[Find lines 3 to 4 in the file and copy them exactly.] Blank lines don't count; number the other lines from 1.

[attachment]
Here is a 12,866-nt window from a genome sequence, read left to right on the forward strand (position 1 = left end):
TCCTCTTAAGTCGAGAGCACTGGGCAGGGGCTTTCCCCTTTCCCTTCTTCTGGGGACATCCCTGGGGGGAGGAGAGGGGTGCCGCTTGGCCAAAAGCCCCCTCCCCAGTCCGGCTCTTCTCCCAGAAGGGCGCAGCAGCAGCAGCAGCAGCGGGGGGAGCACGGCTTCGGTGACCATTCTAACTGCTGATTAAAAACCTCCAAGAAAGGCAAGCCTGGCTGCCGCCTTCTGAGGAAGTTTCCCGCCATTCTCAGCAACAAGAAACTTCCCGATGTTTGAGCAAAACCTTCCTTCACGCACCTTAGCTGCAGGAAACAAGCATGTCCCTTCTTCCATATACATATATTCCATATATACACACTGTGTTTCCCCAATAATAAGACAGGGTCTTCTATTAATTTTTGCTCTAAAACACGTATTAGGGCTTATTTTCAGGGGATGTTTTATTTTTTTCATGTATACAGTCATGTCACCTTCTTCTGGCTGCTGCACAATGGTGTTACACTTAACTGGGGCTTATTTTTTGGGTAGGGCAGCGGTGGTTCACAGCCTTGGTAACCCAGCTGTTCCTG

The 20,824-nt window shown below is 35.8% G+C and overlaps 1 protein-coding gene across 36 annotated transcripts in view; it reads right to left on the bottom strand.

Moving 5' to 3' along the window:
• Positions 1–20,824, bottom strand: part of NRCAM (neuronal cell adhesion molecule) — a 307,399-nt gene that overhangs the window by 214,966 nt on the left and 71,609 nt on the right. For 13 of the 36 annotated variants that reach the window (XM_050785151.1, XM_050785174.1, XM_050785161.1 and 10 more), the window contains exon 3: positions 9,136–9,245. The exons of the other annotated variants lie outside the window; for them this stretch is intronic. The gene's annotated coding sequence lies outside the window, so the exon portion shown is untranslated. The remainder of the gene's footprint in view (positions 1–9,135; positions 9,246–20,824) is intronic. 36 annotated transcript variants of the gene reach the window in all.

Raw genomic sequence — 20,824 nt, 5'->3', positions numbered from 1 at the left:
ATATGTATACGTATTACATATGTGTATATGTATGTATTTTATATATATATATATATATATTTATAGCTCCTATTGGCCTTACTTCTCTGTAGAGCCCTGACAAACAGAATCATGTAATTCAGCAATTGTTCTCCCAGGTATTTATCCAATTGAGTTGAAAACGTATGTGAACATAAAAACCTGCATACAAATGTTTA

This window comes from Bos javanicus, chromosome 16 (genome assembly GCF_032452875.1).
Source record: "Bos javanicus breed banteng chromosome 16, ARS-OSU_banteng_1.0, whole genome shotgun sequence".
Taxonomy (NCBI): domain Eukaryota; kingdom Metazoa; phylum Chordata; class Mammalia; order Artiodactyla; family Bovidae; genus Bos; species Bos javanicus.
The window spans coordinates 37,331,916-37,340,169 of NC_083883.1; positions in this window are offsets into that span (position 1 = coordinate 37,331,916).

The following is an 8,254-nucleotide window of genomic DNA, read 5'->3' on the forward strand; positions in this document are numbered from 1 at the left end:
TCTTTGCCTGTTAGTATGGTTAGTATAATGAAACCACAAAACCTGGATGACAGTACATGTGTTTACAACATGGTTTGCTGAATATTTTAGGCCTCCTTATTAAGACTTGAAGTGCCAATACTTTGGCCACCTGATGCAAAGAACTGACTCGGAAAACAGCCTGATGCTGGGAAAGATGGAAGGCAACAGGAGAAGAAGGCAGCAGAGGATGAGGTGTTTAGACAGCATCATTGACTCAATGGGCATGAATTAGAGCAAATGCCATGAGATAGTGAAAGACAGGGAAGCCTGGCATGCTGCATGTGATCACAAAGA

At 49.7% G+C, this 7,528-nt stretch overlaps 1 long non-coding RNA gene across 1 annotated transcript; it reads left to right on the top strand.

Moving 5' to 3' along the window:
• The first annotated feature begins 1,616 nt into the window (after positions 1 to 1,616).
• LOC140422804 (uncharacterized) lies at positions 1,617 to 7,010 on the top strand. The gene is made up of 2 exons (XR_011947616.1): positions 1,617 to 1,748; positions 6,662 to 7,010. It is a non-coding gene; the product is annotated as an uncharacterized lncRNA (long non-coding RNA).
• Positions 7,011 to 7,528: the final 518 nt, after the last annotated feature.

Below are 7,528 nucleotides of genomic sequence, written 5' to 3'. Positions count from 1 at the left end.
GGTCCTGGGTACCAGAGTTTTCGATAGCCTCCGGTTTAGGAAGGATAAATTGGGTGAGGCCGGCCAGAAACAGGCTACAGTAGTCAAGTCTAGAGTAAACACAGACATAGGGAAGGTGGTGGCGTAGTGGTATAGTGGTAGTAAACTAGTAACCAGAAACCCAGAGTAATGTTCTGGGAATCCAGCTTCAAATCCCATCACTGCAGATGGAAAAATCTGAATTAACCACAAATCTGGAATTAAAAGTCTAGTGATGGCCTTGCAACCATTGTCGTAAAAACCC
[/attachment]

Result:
The 20,824-nt window shown below is 35.8% G+C and overlaps 1 protein-coding gene across 36 annotated transcripts in view; it reads right to left on the bottom strand.

Moving 5' to 3' along the window: